You can pack the posts with either dirt or concrete. In either case, place two or three shovels full of gravel in the bottom of each hole before the post is placed into position. After checking alignment of posts, posts can be staked into position until concrete has set. Posts can be readjusted. Once properly aligned soil around posts needs to be tamped. Once post is properly aligned, build a mound of soil around it to provide run off of rain. It is recommended that posts stand several days and settle firmly in position before adding the fence. Heads of posts should be rounded, capped, or slanted to provide run off of rain in order to avoid decay.

Q. What's the best way to install a fence along a property line, when you can't connect the ends? I know where my corners are, but there isn't a clear path along the entire line. I've got about 125-150' of clear area, and then it's woods. I only want about 100' or so of fence at this point. How can I make the fence follow the line? What do you think the surveyor would charge to come drop a marker at the midpoint of each side of the lot?

A. There are no straight lines in nature. Fences will take some turns. Just make sure you don't place fence on neighbor's property. A survey will be necessary to assure the fence is on your property. If you live in a zoned, urban area, the heights of fences and placement along property lines tend to be dictated by Building Codes. If so, you will need to check in with building inspector and get the proper permit.

Q. I just bought a house that has a fenced in yard with chain link fencing. The bottom of the fence is curling upward in places and I'm afraid my dog will get out, or worse, another creature in! As a single woman, I'm clueless as to a remedy. Are there ground anchors or something that I can put in to hold the bottom tightly to the ground?

A. You can dig a trench along fence and attach hardware cloth, 12 inches deep. Hardware cloth buried in soil will keep out invasive animals and keep bigger dogs inside the fence. The fence was probably poorly constructed. A good fence has terminal posts set three feet deep and line posts buried at least two feet. The spacing between the posts should not be greater than 8 feet.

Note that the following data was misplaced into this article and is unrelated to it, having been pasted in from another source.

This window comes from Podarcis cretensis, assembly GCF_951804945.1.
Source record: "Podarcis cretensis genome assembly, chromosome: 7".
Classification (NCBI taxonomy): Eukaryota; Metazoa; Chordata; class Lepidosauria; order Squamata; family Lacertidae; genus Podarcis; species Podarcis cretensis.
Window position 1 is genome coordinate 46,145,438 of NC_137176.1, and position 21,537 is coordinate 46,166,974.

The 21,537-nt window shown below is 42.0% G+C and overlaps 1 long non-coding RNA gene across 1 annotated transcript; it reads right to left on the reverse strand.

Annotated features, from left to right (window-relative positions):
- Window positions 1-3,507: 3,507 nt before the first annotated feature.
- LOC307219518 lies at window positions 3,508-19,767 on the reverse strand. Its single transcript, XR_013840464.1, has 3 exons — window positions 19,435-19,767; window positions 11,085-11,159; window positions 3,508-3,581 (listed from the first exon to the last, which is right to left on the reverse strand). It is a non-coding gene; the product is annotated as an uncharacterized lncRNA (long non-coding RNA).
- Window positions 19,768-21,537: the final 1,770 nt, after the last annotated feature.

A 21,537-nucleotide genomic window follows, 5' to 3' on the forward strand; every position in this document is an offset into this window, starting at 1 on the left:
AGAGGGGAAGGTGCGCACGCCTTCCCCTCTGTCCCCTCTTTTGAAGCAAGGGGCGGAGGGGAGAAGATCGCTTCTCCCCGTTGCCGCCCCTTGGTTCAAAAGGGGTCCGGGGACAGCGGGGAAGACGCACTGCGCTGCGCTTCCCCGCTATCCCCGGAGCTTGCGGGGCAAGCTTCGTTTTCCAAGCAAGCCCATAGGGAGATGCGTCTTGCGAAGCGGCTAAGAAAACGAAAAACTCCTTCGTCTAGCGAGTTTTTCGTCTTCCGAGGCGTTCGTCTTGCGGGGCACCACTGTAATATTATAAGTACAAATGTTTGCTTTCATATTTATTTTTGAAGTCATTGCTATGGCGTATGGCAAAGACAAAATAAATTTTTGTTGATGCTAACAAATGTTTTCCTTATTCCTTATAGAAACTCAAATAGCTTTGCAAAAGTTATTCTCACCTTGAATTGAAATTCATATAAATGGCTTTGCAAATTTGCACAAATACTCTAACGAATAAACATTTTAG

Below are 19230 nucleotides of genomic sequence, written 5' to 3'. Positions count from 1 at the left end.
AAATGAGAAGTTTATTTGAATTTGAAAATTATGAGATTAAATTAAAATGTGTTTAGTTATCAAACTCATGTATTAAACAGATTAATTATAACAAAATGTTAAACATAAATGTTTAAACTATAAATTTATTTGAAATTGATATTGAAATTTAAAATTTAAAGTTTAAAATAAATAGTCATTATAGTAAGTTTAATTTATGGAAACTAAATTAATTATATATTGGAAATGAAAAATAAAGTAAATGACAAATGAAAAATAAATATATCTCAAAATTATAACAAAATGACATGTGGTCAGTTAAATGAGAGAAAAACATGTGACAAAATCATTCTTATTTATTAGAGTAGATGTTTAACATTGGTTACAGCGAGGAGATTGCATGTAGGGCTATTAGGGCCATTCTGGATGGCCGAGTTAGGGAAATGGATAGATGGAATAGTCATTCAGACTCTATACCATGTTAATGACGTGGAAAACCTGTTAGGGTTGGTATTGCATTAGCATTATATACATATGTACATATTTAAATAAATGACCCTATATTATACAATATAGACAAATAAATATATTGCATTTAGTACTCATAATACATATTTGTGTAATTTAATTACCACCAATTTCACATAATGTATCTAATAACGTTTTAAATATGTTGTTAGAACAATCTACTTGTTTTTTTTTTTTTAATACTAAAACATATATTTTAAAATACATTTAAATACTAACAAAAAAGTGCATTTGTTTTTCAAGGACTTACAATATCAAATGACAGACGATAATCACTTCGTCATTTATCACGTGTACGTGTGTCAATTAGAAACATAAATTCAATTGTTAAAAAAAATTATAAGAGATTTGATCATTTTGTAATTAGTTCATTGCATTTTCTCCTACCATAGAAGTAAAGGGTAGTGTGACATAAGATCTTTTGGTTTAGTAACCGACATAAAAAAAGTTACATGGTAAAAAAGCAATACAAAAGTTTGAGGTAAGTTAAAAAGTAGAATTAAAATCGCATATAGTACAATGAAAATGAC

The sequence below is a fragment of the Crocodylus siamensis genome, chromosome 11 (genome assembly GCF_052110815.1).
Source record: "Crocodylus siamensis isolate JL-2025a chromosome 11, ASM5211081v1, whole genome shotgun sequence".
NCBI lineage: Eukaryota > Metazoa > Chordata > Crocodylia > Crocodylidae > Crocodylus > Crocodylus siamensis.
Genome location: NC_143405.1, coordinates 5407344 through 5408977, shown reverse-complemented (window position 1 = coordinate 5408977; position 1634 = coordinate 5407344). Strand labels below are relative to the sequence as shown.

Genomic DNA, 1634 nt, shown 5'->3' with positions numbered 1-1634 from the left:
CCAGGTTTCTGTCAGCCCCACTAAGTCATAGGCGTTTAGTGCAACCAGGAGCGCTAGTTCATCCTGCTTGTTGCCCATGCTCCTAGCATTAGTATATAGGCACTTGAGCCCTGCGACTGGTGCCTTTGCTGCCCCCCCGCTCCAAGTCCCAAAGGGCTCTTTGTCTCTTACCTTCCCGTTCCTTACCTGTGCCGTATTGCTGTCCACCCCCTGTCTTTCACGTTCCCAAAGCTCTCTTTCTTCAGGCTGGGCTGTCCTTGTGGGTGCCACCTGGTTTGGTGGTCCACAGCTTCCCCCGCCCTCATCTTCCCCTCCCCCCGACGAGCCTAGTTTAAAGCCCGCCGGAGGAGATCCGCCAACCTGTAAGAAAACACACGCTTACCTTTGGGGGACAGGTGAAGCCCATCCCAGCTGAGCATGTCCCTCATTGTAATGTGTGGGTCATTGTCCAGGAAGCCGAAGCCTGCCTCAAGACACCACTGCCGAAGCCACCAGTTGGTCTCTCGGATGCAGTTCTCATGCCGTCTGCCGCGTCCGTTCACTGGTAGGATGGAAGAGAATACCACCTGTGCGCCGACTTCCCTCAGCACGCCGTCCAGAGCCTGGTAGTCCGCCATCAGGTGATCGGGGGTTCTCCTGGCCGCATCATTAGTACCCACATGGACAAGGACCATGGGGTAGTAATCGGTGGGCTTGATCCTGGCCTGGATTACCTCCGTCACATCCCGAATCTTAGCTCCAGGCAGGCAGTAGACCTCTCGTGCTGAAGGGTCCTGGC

Q. I'm building a "shed." That's what we call it in Mississippi. I've got my strings pulled for my corners. The poles are approximately 10" in diameter and I'm going to rough cut them at 12'. I will be pulling a string and notching them later. My first question is, How deep should the holes be? Next would be, What diameter if I'm setting in concrete?

A. If you're doing a Mississippi fence, they recommend as a standard that you set your fence post about 6' - 8' apart from one another. The spacing of the posts depends on the type of fence, the terrain, the purpose of the fence. They recommend that posts be set approximately one third of their total length in the ground. This way the fence will be strong and maintain its appearance for a long time. Posts can be packed with dirt, concrete, or gravel. Depending upon how much force the fence will be sustaining, different materials can be used to pack the posts. Concrete is the strongest. If doing a building, I would tend to recommend the same guidelines. If you are in doubt, contact your local Dept. of Agriculture Extension Agent who is a wealth of info.